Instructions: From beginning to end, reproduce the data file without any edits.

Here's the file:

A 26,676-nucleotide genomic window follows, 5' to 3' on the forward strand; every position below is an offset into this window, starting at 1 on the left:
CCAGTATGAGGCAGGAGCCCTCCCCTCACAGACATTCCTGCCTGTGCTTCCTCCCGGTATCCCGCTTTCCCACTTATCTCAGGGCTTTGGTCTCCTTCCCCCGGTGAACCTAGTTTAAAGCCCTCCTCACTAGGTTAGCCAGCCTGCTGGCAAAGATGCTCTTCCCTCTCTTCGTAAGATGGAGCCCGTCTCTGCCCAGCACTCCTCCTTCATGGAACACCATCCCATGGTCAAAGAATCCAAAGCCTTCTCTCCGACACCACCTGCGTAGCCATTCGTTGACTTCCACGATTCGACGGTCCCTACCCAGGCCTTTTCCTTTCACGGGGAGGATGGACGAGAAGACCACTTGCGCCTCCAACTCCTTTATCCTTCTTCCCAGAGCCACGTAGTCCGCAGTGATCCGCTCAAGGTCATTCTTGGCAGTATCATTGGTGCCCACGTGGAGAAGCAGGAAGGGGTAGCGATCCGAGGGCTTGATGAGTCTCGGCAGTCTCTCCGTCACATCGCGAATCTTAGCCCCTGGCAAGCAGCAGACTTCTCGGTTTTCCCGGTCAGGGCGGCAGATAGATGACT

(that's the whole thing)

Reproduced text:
A 26,676-nucleotide genomic window follows, 5' to 3' on the forward strand; every position below is an offset into this window, starting at 1 on the left:
CCAGTATGAGGCAGGAGCCCTCCCCTCACAGACATTCCTGCCTGTGCTTCCTCCCGGTATCCCGCTTTCCCACTTATCTCAGGGCTTTGGTCTCCTTCCCCCGGTGAACCTAGTTTAAAGCCCTCCTCACTAGGTTAGCCAGCCTGCTGGCAAAGATGCTCTTCCCTCTCTTCGTAAGATGGAGCCCGTCTCTGCCCAGCACTCCTCCTTCATGGAACACCATCCCATGGTCAAAGAATCCAAAGCCTTCTCTCCGACACCACCTGCGTAGCCATTCGTTGACTTCCACGATTCGACGGTCCCTACCCAGGCCTTTTCCTTTCACGGGGAGGATGGACGAGAAGACCACTTGCGCCTCCAACTCCTTTATCCTTCTTCCCAGAGCCACGTAGTCCGCAGTGATCCGCTCAAGGTCATTCTTGGCAGTATCATTGGTGCCCACGTGGAGAAGCAGGAAGGGGTAGCGATCCGAGGGCTTGATGAGTCTCGGCAGTCTCTCCGTCACATCGCGAATCTTAGCCCCTGGCAAGCAGCAGACTTCTCGGTTTTCCCGGTCAGGGCGGCAGATAGATGACT